It’s the middle of turtle nesting season, and so far, things are going well for our flippered friends. There are enough nests to rival last year’s record-breaking numbers and the number of false crawls is down 32% — and it can likely be attributed to conservation efforts over the past 30 years, Mote scientists say.
“We’ve started seeing the increase just in the past several years, and our program and programs similar to ours have been around about 30 years,” said Melissa Bernhard, a staff biologist at Mote Marine Laboratory. “It takes turtles about 25 to 30 years to mature, so if conservation efforts that were started 35 years ago were starting to reap the benefits now, it makes sense now that they’ve grown up.”
Turtles, which are very choosy when deciding when and where to dig their nests, are spooked by any number of factors, including bright lights, movement nearby or furniture on the beach. Any time a turtle comes out of the ocean to make a nest, but instead turns around and retreats to the ocean is called a “false crawl.”
Last year, when sand was added to some beaches, the number of false crawls increased. According to Bernhard, turtles will typically false crawl about 50% of the time, which the 2017 numbers reflect so far. But last year, they were false crawling at a 3-to-1 or 4-to-1 ratio.
The more normal numbers this year could be because the sand has “evened itself out,” she said, which usually takes about a season.
“I personally think that we don’t know enough about what’s good or bad about the natural beaches to be changing them and saying they’re still good,” Bernhard said.
Despite the beach nourishment, Sarasota County has the highest number of turtle nests for the Gulf Coast. As of July 8, Longboat Key was home to 999 nests, Lido Beach was home to 112 and Siesta Key was home to 488. At this point in 2016, Longboat Key had 572, Lido Beach has 64 and Siesta Key had 195 nests.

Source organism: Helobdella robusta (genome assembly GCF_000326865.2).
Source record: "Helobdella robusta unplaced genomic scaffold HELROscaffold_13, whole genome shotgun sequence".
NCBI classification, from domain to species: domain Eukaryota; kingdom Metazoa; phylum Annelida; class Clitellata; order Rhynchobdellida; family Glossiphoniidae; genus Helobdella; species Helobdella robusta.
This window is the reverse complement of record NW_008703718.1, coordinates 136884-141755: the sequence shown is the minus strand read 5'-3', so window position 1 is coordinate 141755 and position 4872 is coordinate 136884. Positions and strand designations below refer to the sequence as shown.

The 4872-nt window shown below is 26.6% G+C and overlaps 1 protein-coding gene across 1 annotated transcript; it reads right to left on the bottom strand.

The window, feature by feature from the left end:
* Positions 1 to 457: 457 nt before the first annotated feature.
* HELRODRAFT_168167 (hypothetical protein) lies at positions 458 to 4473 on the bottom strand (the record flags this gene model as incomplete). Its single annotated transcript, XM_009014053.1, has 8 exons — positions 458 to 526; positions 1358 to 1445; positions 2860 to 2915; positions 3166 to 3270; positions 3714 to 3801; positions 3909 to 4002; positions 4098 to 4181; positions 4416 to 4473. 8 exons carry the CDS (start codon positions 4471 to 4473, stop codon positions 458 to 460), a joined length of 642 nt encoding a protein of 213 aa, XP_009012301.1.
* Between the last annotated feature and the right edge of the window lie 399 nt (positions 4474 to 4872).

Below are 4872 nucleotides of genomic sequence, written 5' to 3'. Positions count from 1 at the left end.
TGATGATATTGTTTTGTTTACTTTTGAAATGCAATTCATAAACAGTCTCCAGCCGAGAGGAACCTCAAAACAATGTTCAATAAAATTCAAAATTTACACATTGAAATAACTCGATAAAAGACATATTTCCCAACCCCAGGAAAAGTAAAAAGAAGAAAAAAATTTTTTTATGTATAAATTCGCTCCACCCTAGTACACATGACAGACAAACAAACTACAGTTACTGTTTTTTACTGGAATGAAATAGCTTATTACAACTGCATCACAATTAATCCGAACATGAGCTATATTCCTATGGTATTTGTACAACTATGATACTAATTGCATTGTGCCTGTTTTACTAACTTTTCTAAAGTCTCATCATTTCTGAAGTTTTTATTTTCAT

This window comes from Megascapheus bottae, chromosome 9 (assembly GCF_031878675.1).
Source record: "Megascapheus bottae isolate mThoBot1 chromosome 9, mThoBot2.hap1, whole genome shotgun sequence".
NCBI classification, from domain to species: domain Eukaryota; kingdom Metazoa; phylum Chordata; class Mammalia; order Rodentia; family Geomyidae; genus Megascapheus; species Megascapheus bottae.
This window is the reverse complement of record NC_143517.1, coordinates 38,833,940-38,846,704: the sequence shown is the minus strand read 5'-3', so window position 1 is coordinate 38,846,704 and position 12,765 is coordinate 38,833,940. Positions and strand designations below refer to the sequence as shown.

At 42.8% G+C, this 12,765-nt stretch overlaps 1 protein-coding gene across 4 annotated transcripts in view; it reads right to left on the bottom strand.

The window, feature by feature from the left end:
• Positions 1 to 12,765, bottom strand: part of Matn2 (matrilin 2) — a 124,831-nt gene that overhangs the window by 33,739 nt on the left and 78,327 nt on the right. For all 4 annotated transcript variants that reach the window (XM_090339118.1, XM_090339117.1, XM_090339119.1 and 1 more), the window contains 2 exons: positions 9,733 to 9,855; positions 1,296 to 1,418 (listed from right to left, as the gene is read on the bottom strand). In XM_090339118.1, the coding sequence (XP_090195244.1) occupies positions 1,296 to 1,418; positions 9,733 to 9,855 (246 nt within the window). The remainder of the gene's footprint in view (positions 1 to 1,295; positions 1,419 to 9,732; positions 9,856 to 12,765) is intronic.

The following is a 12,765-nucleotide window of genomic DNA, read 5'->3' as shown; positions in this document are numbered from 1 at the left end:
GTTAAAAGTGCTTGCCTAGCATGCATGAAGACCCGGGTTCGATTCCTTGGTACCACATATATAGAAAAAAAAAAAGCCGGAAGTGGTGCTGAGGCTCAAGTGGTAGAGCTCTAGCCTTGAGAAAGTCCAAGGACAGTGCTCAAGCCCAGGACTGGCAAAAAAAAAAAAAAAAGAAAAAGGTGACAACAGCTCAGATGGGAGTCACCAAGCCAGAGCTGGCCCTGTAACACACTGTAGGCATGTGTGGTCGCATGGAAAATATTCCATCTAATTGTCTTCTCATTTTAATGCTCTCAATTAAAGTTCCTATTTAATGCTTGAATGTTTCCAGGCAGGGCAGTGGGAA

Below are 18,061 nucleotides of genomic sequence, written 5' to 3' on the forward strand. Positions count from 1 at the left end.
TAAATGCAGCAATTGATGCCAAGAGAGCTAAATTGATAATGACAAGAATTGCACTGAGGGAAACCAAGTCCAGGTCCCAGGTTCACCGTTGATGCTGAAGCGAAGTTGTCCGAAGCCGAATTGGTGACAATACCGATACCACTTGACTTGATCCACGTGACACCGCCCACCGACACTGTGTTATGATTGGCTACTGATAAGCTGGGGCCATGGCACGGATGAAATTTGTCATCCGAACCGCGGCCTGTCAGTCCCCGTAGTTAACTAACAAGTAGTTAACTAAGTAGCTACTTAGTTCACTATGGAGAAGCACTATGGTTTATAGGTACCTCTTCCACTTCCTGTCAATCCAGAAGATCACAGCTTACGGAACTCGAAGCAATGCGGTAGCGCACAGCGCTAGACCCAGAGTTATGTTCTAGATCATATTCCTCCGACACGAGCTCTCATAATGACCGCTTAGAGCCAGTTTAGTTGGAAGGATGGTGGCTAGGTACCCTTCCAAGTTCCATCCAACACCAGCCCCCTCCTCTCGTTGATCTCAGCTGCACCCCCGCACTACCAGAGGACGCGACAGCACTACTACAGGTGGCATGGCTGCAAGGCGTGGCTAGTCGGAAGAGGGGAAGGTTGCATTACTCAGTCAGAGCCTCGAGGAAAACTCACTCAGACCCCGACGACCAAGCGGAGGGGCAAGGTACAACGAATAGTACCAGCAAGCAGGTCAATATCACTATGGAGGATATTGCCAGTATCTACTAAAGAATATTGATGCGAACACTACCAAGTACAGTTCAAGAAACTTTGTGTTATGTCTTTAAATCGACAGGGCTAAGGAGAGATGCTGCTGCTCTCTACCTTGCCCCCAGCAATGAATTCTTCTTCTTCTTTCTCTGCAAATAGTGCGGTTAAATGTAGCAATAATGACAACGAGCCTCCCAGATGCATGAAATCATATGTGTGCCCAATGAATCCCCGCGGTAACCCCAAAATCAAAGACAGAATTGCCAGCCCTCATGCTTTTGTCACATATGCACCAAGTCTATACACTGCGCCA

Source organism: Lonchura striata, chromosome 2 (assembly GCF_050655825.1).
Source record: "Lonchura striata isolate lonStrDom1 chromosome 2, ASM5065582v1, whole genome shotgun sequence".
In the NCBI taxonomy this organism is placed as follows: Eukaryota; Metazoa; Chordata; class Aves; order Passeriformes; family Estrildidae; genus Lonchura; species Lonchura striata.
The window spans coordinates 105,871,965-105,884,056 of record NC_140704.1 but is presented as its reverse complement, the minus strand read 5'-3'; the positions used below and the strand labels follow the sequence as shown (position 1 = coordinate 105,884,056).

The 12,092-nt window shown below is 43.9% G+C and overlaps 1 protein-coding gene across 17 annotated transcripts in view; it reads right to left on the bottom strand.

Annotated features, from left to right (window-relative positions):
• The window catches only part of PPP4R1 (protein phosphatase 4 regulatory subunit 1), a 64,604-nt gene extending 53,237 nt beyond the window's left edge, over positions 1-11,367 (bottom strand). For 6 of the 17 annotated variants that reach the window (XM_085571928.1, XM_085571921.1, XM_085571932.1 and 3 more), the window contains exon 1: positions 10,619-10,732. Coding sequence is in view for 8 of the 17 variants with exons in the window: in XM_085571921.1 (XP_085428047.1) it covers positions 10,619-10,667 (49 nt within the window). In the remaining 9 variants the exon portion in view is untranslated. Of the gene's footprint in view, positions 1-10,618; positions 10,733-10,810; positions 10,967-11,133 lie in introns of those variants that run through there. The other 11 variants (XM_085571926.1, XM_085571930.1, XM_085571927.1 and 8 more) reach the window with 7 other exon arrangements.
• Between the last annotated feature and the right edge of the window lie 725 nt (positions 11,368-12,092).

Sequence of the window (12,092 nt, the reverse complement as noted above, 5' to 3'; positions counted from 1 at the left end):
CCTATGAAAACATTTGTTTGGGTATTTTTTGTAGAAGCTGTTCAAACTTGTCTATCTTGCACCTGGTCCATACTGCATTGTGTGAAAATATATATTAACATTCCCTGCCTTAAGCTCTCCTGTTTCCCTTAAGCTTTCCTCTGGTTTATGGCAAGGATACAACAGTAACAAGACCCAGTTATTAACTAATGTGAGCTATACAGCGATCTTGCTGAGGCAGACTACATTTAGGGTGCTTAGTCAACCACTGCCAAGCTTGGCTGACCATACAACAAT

Currently, green sea turtle nests are higher than last year, too. As of July 8, Longboat Key had 11 green nests and Siesta Key had two. At this point last year, both Longboat Key and Siesta Key had zero.
Vice President of Longboat Key Turtle Watch Cyndi Seamon said green sea turtle nest counts go up and down each year. Last year was considered a down year, whereas 2017 is considered an up year.
Seamon said the initiation of turtle exclusion devices might be a reason why the population has been increasing. The turtle exclusion devices, TED, are devices that allow sea turtles to escape fishing nets.
And despite the good fortune most of the area beaches are seeing, Seamon said Longboat has seen nine adult disorientations. For a female adult sea turtle to disorient, she has to come up on the beach thinking she’s going to nest, similar to a false crawl. The mother turtle then gets confused, usually by light from waterfront properties or beach furniture, and crawls for a good distance.
“A handful have gone a football length of the beach thinking they were going in the right direction,” Seamon said.
Even at their highest, Sarasota-area beach numbers pale in comparison to the number of nests on the east coast of Florida, Bernhard said.
“People are tripping over turtles, which is good.”
To keep turtle nesting numbers going in the right direction, Mote recommends people encourage nesting by being quiet and not approaching turtles if they see them; avoid using flashlights on the beach at night and shield lights from homes that could confuse the animals; and fill in holes in which hatchling turtles could fall.
“The biggest take-home is we want the beach to be as natural as possible for the turtles, at least at night,” Bernhard said. “When you go to the beach in the morning you can bring whatever you want, but take it all with you when you leave.”